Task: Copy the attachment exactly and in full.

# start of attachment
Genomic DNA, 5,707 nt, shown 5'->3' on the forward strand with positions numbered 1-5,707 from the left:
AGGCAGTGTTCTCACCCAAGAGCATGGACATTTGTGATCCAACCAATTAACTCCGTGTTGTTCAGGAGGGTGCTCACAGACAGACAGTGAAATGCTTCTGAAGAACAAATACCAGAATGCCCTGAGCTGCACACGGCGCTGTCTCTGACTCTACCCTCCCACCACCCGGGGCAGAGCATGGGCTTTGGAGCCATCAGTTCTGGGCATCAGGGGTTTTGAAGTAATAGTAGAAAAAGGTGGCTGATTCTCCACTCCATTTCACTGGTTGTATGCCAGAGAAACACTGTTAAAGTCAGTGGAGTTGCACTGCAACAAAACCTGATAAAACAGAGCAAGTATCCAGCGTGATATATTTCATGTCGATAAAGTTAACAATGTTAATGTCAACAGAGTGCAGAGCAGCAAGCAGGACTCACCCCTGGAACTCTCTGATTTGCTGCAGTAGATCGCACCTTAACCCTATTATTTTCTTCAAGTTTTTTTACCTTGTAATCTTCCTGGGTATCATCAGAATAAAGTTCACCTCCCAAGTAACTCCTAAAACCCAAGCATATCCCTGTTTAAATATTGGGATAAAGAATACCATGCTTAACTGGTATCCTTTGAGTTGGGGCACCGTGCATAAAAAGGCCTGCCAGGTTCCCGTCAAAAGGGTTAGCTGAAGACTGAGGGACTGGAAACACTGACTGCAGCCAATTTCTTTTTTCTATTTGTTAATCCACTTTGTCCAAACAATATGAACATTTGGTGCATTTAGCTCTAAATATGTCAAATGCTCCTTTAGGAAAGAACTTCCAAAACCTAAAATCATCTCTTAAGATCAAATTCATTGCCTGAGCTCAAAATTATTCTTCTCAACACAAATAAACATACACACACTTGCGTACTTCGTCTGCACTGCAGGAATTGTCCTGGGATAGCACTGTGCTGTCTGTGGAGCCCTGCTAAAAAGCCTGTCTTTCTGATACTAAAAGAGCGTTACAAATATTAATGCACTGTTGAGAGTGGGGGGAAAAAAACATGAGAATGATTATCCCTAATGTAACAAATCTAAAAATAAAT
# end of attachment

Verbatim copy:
Genomic DNA, 5,707 nt, shown 5'->3' on the forward strand with positions numbered 1-5,707 from the left:
AGGCAGTGTTCTCACCCAAGAGCATGGACATTTGTGATCCAACCAATTAACTCCGTGTTGTTCAGGAGGGTGCTCACAGACAGACAGTGAAATGCTTCTGAAGAACAAATACCAGAATGCCCTGAGCTGCACACGGCGCTGTCTCTGACTCTACCCTCCCACCACCCGGGGCAGAGCATGGGCTTTGGAGCCATCAGTTCTGGGCATCAGGGGTTTTGAAGTAATAGTAGAAAAAGGTGGCTGATTCTCCACTCCATTTCACTGGTTGTATGCCAGAGAAACACTGTTAAAGTCAGTGGAGTTGCACTGCAACAAAACCTGATAAAACAGAGCAAGTATCCAGCGTGATATATTTCATGTCGATAAAGTTAACAATGTTAATGTCAACAGAGTGCAGAGCAGCAAGCAGGACTCACCCCTGGAACTCTCTGATTTGCTGCAGTAGATCGCACCTTAACCCTATTATTTTCTTCAAGTTTTTTTACCTTGTAATCTTCCTGGGTATCATCAGAATAAAGTTCACCTCCCAAGTAACTCCTAAAACCCAAGCATATCCCTGTTTAAATATTGGGATAAAGAATACCATGCTTAACTGGTATCCTTTGAGTTGGGGCACCGTGCATAAAAAGGCCTGCCAGGTTCCCGTCAAAAGGGTTAGCTGAAGACTGAGGGACTGGAAACACTGACTGCAGCCAATTTCTTTTTTCTATTTGTTAATCCACTTTGTCCAAACAATATGAACATTTGGTGCATTTAGCTCTAAATATGTCAAATGCTCCTTTAGGAAAGAACTTCCAAAACCTAAAATCATCTCTTAAGATCAAATTCATTGCCTGAGCTCAAAATTATTCTTCTCAACACAAATAAACATACACACACTTGCGTACTTCGTCTGCACTGCAGGAATTGTCCTGGGATAGCACTGTGCTGTCTGTGGAGCCCTGCTAAAAAGCCTGTCTTTCTGATACTAAAAGAGCGTTACAAATATTAATGCACTGTTGAGAGTGGGGGGAAAAAAACATGAGAATGATTATCCCTAATGTAACAAATCTAAAAATAAAT